The single is released ahead of their next LP, coming Feb. 2021.
XIXA—a six-piece Latin rock band from the Arizona/Mexico border—embody mysticism, mischief and the ghost town feel with their latest single “Nights Plutonian Shore,” premiering exclusively with COLLiDE. The track features a tension that brings the listener straight into a showdown scene in a desert ghost town back in its heyday.
Lead singer Gabriel Sullivan’s vocals croon over a blend of Latin, rock, and country sounds, driving the four minute track for its entire run time. The end result is a single that intoxicates the listener, drawing them in and leaving them wanting more.
COLLiDE caught up with XIXA ahead of the “Nights Plutonian Shore” premiere to learn more about the new track. Check out the interview with XIXA band members Brian Lopez and Gabriel Sullivan below.
What kind of genres would you describe your sound as? You have such an incredible blend of sounds, it’s great to listen to in headphones.
Brian: Though our influences may be broad, over the years we’ve gotten much better at distilling those various vibrations into a very recognizable XIXA sound. And I think the underlying rule is that, however the song is conceived, whichever genre is reference or artists pulled, the end result must have an underlying desert musk once it makes a XIXA record.
Gabriel: We pull influences from everything from Chicha, Classical, Norteño, Metal, Rock n Roll, Spaghetti Western, New Wave…. We’re all over the map! We’ve boiled down what we play to a genre we’ve dubbed “Mystic Desert Rock.”
If you had to pick one part of “Nights Plutonian Shore” that sticks out most to you, what would that be? Why?
B: To me, the piano is very distinct. It was a part written and played by our good friend, Sergio Mendoza. It’s a very laid back Montuno/Salsa rhythm that sounds very interesting when juxtaposed with the sound design and synths elements creeping beneath it.
Instruments of the earth and of the tech collide.. It’s also the only time an acoustic piano has ever been featured on any of our recordings, come to think of it.
G: The first thing that comes to mind for me with this song is certainly the Poe reference. I had sat down at a bar in LA called The Thirsty Crow with the intentions of scribbling out some lyrics for this tune… It didn’t take long for me to go to the name of the bar for inspiration and shortly thereafter find myself rereading Poe’s “The Raven.”
This song is from the raven’s point of view. Peeling back one more layer into what it is to be darkness.
What goes through your head while producing your tracks? I’d love to know how you bring the sound together.
B: We value, more than anything, spontaneity and momentum in production. This is just an inherent rule Gabriel and I have always worked under. Don’t mess with energy. Don’t mess with flow. Once it’s gone it’s impossible to get back.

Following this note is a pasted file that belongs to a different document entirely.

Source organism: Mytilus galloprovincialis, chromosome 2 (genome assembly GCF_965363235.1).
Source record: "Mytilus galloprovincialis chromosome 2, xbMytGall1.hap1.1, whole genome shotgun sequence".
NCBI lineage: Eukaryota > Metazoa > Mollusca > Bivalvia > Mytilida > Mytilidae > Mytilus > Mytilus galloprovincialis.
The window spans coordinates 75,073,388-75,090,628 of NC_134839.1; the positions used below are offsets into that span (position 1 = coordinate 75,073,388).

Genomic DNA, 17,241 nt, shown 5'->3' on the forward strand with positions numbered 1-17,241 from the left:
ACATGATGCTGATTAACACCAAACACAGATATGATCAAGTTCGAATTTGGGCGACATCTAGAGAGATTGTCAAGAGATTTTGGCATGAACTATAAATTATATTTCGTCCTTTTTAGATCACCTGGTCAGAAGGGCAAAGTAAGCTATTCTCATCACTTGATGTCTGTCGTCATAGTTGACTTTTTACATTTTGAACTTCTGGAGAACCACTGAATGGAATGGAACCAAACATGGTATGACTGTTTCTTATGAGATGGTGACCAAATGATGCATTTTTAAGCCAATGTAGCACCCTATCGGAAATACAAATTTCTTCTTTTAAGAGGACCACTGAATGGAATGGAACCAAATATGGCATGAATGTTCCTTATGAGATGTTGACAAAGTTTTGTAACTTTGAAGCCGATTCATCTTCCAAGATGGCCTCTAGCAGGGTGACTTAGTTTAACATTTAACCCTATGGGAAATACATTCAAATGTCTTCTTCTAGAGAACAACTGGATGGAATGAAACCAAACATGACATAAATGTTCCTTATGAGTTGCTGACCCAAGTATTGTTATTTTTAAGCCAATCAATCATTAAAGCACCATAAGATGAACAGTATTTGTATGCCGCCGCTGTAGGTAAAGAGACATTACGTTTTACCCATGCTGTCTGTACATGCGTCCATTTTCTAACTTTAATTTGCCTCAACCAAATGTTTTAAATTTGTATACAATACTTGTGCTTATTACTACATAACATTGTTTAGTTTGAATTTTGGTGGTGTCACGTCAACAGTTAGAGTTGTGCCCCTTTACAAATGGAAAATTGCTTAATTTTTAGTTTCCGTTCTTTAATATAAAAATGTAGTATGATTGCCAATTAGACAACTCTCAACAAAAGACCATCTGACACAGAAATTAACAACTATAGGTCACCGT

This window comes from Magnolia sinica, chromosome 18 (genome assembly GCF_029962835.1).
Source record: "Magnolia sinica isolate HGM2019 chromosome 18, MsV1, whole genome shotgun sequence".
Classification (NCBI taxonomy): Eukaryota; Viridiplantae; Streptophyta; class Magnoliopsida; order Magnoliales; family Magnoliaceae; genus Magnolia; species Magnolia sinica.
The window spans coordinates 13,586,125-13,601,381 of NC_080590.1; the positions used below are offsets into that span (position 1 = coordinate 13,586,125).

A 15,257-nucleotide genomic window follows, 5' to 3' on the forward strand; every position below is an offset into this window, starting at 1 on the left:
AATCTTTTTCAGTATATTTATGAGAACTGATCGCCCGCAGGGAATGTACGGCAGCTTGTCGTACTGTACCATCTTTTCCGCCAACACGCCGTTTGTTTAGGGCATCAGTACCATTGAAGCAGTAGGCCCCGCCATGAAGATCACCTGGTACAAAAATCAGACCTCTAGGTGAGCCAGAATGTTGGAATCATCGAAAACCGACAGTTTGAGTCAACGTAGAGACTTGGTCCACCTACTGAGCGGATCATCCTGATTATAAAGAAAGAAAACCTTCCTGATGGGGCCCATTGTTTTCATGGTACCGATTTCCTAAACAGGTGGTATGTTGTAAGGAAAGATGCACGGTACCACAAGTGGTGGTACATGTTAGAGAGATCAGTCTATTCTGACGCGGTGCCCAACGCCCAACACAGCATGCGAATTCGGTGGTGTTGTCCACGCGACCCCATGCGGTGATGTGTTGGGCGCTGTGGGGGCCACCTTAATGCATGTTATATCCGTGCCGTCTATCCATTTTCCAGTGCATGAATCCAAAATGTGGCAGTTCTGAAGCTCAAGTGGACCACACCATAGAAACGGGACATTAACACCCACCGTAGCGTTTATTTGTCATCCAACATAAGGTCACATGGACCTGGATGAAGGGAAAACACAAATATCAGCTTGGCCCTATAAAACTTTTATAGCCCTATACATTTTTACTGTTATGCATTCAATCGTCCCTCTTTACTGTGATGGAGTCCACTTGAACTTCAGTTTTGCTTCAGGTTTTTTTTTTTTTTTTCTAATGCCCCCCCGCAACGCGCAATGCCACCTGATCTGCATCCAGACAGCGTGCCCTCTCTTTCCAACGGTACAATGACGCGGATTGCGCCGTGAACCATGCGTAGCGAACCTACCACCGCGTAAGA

You must nurture momentum to keep it around. So, though we may try a zillion things in the studio, we keep it moving.
G: As we own our own recording studio (Dust & Stone) we have made the opportunity for ourselves to never be concerned with limitations in any way. There’s not a single idea that doesn’t at least get attempted. We fill our studio with as many different and bizarre instruments as we can find and we put them all to test on XIXA recordings.
In what ways did COVID and quarantine affect the production and promotion of your latest releases?
B: It has delayed everything and has been a huge disruption to plans that had been over 18 months in the making. But it has given us all the time in the world to write and create more music. We may have several more albums written by the time Era Covid comes to pass.
G: Well…. We’re just stuck at home… creating more music while we wait for the world to open.
I remember seeing that you played a virtual concert in protest of the border wall attempting to be built between Mexico and the U.S. Why do you think it’s important for artists to use their platforms to further social justice and human rights causes?
B: Yes, we played the “Rock the Border, Stop the Wall” festival alongside other border town artists and friends like Ozomatli, Black Pumas, Las Cafeteras.
We also played a “Get Out The Vote” Livestream event in conjunction with organizations like LUCHA and Seed The Vote, to get Arizona BIPOC residents registered and mobilized (And we all saw how the Arizona elections turned out, right?)
So yeah, we want to use our platform to bring awareness to issues that specifically impact our people, our communities. We are not a partisan enterprise. We are a 6-piece latin/rock BIPOC band from a border town. These issues really matter to us.
Silence would be complacency. And complacency is cowardice. Do you want your rock bands to be cowards? I don’t.
G: I don’t necessarily think it’s always necessary for artists to use their platforms to voice opinions on political stances or even social justice stances. I think it is often more important for an artist to voice the tough questions on these matters in subtle ways and spark dilemma and thought in the listener.
However, in these times and living where we live, there was no question in our band that it was our duty to do everything in our power to further educate and promote basic humanity and goodness. We were beyond thrilled and proud to be a part of the “Rock The Border, Stop The Wall” festival and to encourage our fellow Latinx community to get out and vote!
Can we expect any more singles before your Genesis LP’s Feb. 2021 release?
G: Oh I’m sure we got a couple more in store!
Stream “Nights Plutonian Shore” ahead of its Nov. 27th release date exclusively with COLLiDE now:
Photo by: Puspa Lohmeyer